Having earned a full scholarship at the end of grade 12 to compete in the NCAA and study at the University of Tulsa, I was about to spend the next four years of my life in a different country as a student-athlete. Since Tulsa was a 17-hour drive from my hometown of Kitchener, Ontario, Canada, I would only get to see my parents two times a year. I would fly home at Christmas for two weeks, and during the summer for a month. While in the living in the United States, I had to get used to living on my own, cooking my own meals, doing my own laundry, and adapting to life in the midwest.
In recognition of Canada’s 150th birthday on July 1st, I decided to write a blog post on what I missed most about Canada having lived away from home for four years in the United States.
The first item on my list is the Canadian sports culture. For me, this means popping on the TV and catching Hockey Night in Canada with a bag of ketchup chips on a Saturday night. In Tulsa, this was not an option. Another aspect of the Canadian culture that I missed was the diverse community. For example, after training sessions in high school, I would join my training partner (of Ethiopian decent) for dinner and we would eat foods like injera – an East African dish I really came to love.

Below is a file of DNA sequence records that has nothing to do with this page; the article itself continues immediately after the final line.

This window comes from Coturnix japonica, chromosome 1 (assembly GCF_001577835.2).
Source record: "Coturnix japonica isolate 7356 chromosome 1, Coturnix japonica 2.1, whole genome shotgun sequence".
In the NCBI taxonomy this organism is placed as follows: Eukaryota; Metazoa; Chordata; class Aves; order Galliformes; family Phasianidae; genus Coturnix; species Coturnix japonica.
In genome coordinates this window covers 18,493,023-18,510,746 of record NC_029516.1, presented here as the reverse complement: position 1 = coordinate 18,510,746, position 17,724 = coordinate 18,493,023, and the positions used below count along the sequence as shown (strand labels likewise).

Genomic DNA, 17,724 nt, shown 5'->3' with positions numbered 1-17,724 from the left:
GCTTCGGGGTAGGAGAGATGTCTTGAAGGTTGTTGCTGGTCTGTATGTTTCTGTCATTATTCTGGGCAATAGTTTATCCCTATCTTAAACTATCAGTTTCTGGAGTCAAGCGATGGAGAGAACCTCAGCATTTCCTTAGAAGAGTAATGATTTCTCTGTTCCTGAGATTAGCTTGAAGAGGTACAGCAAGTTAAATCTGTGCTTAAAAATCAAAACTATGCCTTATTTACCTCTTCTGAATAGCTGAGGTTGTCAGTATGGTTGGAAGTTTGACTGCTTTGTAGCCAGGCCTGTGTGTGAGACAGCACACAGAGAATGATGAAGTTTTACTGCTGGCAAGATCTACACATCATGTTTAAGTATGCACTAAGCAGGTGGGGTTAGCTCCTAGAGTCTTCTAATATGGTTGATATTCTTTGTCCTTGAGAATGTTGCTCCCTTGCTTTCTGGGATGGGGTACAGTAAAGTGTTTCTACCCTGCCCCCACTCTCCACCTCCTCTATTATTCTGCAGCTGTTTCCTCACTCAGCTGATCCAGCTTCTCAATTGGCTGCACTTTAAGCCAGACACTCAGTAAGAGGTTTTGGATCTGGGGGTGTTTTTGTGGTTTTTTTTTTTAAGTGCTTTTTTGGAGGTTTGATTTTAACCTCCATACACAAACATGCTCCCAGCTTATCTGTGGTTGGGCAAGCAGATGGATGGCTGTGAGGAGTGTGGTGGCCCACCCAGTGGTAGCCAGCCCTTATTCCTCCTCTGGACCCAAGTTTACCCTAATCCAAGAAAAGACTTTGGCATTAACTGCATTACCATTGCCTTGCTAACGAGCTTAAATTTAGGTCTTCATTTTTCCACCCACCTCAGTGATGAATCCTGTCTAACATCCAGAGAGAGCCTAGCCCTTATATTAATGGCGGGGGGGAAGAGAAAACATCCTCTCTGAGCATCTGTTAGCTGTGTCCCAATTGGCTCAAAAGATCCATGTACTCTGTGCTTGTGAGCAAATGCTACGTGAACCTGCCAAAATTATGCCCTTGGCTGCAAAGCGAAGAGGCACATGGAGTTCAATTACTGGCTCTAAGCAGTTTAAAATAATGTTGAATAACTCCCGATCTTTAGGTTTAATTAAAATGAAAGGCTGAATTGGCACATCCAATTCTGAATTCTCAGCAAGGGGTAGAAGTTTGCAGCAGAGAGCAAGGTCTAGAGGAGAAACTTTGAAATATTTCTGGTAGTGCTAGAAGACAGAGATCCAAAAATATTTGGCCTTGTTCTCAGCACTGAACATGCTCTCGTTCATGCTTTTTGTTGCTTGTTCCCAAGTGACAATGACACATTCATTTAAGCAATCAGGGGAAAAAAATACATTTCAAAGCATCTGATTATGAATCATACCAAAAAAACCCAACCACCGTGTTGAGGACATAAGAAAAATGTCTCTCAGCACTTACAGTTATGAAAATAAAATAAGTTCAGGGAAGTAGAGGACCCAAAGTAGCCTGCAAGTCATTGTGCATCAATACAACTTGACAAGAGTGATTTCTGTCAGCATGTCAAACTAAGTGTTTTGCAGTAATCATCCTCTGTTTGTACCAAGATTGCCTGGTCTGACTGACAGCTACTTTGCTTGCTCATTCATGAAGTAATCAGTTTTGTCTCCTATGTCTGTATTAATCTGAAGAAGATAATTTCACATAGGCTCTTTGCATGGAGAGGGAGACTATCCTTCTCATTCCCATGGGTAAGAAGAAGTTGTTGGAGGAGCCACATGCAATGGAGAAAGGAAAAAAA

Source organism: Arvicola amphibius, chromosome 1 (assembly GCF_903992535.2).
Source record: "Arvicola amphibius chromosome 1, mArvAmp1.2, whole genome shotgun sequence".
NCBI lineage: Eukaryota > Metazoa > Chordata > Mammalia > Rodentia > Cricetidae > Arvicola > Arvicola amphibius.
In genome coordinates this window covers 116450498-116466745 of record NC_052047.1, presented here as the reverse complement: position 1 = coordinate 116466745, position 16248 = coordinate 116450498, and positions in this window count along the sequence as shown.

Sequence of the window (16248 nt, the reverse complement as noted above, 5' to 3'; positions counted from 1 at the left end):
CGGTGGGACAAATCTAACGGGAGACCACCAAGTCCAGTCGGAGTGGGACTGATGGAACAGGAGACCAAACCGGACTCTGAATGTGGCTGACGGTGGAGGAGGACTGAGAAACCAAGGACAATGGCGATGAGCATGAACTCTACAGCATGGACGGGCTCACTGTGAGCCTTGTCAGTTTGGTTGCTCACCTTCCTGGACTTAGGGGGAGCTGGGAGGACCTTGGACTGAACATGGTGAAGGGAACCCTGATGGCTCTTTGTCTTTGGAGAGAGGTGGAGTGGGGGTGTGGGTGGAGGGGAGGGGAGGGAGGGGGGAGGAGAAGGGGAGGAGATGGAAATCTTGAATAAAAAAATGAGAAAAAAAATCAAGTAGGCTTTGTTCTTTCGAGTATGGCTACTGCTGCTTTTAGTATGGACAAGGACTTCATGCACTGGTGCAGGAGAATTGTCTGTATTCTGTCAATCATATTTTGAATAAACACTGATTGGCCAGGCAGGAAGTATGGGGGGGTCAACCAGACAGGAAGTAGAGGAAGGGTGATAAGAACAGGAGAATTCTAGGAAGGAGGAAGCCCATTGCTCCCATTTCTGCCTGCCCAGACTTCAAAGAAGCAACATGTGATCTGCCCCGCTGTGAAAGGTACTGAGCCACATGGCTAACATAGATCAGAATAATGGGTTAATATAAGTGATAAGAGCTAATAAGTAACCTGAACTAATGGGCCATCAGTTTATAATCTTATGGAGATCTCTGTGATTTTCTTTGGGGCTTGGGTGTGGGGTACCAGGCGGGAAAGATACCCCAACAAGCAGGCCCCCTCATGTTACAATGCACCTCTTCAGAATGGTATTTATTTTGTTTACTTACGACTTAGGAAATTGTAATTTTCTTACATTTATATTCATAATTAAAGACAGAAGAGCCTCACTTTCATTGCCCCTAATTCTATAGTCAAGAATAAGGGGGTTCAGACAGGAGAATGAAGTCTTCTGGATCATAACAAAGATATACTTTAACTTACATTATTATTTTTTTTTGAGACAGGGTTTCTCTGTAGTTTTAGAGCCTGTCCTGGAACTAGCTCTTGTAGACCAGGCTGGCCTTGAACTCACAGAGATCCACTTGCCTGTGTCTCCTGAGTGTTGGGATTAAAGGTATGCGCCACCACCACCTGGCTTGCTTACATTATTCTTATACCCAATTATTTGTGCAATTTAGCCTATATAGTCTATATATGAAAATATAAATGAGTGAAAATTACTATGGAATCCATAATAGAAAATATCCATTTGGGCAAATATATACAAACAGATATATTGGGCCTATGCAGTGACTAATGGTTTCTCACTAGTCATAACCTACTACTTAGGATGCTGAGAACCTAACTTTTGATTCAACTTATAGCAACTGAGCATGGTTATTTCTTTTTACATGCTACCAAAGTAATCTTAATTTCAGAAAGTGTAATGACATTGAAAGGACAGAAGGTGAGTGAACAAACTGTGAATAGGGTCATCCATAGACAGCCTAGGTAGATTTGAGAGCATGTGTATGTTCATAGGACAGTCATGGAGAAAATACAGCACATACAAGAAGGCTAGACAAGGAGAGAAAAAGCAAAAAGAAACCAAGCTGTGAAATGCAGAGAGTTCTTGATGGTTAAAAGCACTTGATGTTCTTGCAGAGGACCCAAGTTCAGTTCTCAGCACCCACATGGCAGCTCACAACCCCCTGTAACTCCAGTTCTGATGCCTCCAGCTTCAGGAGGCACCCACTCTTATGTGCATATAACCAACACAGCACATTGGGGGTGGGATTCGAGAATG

The second part I really missed about Canada was the climate and environment. Living up north as a child meant experiencing winter. I love the Canadian winter. Ski trips, games of pond hockey, and beautiful runs through snow covered trails are items I took for granted. Down south I did not get to enjoy these as Tulsa does not experience much of a winter at all.
Finally, I missed my local Canadian running community. Being in the NCAA, we would generally be aware of other Canadian student-athletes we might encounter or compete against at track meets from rival schools. We would be aware of each others’ results, and encourage each other after successful results. During the track meets, we would always make time for a quick chat and a brief catch-up prior to leaving the event. If things weren’t going so great, fellow Canadians would notice and reach out. This always left me with a great sense of national pride. I never felt alone down south.
After graduation in 2010, many of my teammates considered sticking around Tulsa and either training or working post-collegiately in the United States. For me, I decided I would be moving back to my hometown in Canada. Being away from the country I was born in only made me realize how lucky I was to have grown up in such a peaceful place. I am proud to be Canadian, and I am very lucky to live in such a wonderful country. Happy 150th Birthday, Canada!
In my next blog post, I will write more about my athletic-academic journey as I continue my series – An Athletically Inspired Educational Journey.